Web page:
So what causes the walls to move? Water. Excess ground water outside the house exerts a great deal of pressure against the walls. With nothing but air on the inside to hold them up, they will often shift. Not only is it a structural issue, I have seen water literally spraying into a basement during a hard rain through cracks in a heaving block wall. Not the indoor swimming pool you want.
Gutters – And the water subject brings us from the bottom of the house to the top. While often forgotten, gutters provide a crucial service. The collect the water from the large area of your roof and move it away from the house so that you don’t end up with said indoor pool. But you don’t have to drive around too long before you find gutters with small trees growing out of them. The gutters have become so filled with debris that seeds are sprouting in there. Instead of being collected and channeled away, the water simply washes over the top of the gutter and down along your foundation.
Air Conditioner – This is a bit of a tricky one for inspectors in our area. In order to even be able to test the air conditioner unit, the outside temp must be above 70 degrees. There are a whole lot of days in our year that never reach 70 degrees. Without being able to test it, you are simply buying it as is. While not a full inspection, the inspector may be able to check a few key items to give you at least a better idea whether or not it is in good condition.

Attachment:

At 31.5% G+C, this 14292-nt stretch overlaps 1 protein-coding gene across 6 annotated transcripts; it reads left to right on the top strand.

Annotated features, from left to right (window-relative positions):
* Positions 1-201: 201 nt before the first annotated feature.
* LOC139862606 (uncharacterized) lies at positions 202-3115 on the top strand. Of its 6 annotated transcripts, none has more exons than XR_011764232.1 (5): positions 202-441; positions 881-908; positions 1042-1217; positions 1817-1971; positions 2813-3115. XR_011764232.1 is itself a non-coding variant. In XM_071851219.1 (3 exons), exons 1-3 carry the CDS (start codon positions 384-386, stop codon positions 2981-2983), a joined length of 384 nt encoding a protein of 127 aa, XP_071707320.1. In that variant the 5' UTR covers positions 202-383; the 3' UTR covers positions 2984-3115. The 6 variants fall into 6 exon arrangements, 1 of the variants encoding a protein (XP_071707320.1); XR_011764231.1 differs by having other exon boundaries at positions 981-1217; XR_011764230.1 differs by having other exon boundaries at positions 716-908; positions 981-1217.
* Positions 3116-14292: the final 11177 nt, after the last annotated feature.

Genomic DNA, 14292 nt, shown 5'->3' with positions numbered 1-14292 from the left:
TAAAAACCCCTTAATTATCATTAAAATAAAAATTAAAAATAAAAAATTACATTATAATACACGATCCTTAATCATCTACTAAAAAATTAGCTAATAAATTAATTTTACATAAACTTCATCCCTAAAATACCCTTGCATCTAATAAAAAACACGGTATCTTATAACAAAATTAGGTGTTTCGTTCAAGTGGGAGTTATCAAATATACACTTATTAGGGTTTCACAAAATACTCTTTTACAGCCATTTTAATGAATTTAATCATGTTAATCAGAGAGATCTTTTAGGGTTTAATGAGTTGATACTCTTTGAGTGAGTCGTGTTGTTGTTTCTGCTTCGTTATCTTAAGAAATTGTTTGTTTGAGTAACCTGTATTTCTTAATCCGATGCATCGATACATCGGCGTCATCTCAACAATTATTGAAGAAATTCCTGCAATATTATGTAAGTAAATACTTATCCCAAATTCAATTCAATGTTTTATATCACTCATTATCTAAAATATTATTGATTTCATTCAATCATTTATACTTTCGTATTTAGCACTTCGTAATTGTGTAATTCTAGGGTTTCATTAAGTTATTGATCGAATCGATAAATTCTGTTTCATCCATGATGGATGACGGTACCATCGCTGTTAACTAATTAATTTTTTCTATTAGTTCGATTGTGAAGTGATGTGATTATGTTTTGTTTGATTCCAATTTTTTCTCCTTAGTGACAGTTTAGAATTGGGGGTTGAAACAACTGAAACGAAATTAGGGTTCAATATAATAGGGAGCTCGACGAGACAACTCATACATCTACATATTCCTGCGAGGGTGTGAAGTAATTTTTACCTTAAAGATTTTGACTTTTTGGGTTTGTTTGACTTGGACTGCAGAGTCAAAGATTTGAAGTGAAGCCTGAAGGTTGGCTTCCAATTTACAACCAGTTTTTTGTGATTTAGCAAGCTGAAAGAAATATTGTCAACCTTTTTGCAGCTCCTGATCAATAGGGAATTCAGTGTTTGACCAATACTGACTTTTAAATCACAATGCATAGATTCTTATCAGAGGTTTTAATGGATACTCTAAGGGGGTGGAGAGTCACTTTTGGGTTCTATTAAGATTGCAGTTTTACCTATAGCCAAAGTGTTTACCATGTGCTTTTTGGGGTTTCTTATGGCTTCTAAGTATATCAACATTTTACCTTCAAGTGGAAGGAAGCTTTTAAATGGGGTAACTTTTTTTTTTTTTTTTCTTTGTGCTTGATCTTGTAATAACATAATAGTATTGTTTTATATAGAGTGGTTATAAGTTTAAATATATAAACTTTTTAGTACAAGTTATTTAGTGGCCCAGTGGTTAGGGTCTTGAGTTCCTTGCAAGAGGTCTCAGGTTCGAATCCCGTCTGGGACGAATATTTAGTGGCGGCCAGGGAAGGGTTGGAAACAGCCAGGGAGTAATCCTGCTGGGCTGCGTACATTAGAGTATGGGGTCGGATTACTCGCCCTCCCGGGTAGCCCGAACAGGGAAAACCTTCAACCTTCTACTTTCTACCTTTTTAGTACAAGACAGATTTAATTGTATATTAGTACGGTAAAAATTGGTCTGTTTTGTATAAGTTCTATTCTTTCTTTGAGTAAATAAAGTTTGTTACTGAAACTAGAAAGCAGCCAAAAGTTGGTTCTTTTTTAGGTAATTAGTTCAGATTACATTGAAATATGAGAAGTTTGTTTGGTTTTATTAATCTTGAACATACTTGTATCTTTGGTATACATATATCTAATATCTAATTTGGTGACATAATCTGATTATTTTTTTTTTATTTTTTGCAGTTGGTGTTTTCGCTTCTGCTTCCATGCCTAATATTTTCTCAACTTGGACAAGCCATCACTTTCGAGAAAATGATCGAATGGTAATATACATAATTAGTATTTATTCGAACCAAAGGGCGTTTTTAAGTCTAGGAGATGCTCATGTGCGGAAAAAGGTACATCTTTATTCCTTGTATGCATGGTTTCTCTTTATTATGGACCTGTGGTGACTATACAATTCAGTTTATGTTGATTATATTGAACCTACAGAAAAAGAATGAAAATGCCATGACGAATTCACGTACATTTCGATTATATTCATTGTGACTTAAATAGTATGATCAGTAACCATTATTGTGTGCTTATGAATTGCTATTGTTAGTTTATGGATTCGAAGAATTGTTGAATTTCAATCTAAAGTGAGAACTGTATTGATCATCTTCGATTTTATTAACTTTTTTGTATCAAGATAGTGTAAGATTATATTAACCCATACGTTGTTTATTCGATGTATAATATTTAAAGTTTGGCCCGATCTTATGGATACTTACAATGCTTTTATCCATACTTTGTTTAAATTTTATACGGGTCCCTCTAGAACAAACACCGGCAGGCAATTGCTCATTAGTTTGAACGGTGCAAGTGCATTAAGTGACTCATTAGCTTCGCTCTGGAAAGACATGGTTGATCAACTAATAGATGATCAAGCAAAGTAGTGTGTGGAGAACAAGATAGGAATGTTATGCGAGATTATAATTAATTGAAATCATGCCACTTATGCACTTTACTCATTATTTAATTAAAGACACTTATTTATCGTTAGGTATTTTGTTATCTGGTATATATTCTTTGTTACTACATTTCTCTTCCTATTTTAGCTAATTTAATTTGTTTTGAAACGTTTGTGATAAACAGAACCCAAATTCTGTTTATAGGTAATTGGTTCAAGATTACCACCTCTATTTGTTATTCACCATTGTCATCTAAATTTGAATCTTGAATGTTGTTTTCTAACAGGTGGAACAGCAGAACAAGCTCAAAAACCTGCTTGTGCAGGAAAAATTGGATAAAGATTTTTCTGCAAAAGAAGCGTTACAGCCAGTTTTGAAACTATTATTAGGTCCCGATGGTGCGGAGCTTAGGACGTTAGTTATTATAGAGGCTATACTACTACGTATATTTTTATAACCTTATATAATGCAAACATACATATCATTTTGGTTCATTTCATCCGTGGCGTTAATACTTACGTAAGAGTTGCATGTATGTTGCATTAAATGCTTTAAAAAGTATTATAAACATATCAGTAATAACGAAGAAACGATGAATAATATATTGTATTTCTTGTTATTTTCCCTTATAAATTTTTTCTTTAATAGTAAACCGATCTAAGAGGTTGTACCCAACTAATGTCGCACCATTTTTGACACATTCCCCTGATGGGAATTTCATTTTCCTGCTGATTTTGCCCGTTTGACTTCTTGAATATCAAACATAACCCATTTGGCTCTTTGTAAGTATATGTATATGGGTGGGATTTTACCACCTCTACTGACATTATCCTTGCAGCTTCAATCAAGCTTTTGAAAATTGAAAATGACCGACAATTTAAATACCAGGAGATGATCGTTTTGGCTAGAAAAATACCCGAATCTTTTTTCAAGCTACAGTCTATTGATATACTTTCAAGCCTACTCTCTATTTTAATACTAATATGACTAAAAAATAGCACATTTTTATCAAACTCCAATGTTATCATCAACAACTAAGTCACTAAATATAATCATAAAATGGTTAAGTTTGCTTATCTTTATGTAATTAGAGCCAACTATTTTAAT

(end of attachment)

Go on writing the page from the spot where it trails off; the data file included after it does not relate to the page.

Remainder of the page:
Attic Electrical – One home inspection found loose electrical connections in the attic. Rather than being secured with wire nuts and enclosed in a junction box, the ends were twisted and taped together and hanging out in the open. But be careful going up to fix it. The attic also had vermiculite insulation, which can be a natural carrier of asbestos – that nasty cancer-causing mineral. Disturb the insulation which addressing the wiring and you were exposing yourself to a carcinogen.
General Electrical – While not during a home inspection, I was told of one home owner in town who would connect a jumper cable to the rail of his garage door and, when touched to a metal rod in the ground outside, the other end of the cable would give some good sparks. The rails of the garage door opener were electrified and the owner wasn’t sure where it was coming from. “Just don’t touch them” was his solution.
I‘m sure I could come up with even more wild inspection results if I took anymore time thinking about it. But I think you get my point. It is scary what you can find out there in people’s homes. Being the largest single purchase most of us will ever make, it is well worth the investment of a home inspection to know what you are walking in to. Even if you don’t negotiate anything with the sellers, make sure you are informed.
If you would like to know more about the home buying process, CFR offers free Homebuyer Express classes. On top of the good education, you may also qualify for closing cost discounts when you do buy your house. You can find the schedule on our website or call us at 605-330-2700 to register for a class.
Be honest, you don’t want to move into a money pit – at least not without knowing about it. Make sure you consider a home inspection and the security it can bring for you.
written by Breck Miller
images courtesy freedigitalphotos.net